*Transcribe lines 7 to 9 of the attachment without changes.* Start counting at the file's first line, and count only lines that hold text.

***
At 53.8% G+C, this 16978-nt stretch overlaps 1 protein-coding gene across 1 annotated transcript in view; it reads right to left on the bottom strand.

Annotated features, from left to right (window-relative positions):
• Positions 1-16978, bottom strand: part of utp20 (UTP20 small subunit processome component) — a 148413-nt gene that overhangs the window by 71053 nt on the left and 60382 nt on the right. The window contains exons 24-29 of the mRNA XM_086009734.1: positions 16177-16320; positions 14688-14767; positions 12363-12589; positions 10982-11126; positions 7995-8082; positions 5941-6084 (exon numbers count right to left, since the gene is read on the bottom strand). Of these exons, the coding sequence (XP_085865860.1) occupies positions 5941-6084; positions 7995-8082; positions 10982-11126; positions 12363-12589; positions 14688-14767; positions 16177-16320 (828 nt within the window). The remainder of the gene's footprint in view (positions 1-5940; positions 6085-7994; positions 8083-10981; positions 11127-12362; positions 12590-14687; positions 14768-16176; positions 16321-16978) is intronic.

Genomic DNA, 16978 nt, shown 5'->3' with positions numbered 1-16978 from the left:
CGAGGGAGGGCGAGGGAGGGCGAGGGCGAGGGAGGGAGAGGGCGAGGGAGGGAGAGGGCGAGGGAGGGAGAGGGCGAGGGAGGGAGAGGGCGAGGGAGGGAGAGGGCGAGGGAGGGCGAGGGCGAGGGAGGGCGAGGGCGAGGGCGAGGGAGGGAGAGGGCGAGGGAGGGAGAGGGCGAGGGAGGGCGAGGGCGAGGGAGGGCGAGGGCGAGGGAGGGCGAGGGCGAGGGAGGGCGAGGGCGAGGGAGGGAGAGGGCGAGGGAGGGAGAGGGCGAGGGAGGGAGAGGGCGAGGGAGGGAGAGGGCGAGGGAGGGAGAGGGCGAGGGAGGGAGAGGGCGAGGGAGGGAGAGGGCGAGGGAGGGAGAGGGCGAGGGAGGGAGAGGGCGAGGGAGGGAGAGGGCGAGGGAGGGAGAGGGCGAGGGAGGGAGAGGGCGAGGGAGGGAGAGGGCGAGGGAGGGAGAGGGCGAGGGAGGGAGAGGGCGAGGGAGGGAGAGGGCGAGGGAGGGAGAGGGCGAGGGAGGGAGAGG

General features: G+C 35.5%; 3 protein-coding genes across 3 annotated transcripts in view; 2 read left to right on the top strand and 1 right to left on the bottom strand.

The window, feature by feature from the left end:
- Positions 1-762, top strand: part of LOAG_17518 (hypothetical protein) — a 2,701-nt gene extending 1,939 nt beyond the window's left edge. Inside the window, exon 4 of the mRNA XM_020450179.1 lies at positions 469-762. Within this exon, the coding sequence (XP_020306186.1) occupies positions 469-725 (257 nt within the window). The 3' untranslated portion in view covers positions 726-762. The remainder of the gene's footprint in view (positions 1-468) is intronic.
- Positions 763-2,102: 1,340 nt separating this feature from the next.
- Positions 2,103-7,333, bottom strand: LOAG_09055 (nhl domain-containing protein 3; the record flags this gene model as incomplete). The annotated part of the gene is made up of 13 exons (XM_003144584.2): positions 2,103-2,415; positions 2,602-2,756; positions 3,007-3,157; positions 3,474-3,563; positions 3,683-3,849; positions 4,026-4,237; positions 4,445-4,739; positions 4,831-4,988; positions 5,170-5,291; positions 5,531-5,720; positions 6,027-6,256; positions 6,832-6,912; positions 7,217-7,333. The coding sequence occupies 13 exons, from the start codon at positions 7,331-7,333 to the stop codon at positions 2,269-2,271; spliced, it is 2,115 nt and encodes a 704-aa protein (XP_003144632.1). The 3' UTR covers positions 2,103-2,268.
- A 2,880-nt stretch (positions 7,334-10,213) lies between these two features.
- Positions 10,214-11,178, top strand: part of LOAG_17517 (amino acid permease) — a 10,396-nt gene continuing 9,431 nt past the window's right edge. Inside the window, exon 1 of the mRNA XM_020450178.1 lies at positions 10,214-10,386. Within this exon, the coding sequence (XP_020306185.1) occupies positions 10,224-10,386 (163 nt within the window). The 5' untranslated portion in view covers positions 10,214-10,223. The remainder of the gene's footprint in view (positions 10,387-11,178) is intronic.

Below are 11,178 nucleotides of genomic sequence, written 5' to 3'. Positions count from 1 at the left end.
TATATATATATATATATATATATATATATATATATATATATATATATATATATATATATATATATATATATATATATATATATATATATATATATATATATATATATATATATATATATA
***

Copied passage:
The window, feature by feature from the left end:
- Positions 1-762, top strand: part of LOAG_17518 (hypothetical protein) — a 2,701-nt gene extending 1,939 nt beyond the window's left edge. Inside the window, exon 4 of the mRNA XM_020450179.1 lies at positions 469-762. Within this exon, the coding sequence (XP_020306186.1) occupies positions 469-725 (257 nt within the window). The 3' untranslated portion in view covers positions 726-762. The remainder of the gene's footprint in view (positions 1-468) is intronic.
- Positions 763-2,102: 1,340 nt separating this feature from the next.